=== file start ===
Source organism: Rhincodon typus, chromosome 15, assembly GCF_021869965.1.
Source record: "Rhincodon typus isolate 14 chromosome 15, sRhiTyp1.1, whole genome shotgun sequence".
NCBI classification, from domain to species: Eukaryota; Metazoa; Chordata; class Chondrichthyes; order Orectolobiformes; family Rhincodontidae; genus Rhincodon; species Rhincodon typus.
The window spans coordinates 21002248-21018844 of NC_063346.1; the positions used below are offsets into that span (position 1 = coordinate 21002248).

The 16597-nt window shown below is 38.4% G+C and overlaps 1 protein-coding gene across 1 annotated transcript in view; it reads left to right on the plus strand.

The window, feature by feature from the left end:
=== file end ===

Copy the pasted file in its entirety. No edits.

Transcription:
Source organism: Rhincodon typus, chromosome 15, assembly GCF_021869965.1.
Source record: "Rhincodon typus isolate 14 chromosome 15, sRhiTyp1.1, whole genome shotgun sequence".
NCBI classification, from domain to species: Eukaryota; Metazoa; Chordata; class Chondrichthyes; order Orectolobiformes; family Rhincodontidae; genus Rhincodon; species Rhincodon typus.
The window spans coordinates 21002248-21018844 of NC_063346.1; the positions used below are offsets into that span (position 1 = coordinate 21002248).

The 16597-nt window shown below is 38.4% G+C and overlaps 1 protein-coding gene across 1 annotated transcript in view; it reads left to right on the plus strand.

The window, feature by feature from the left end: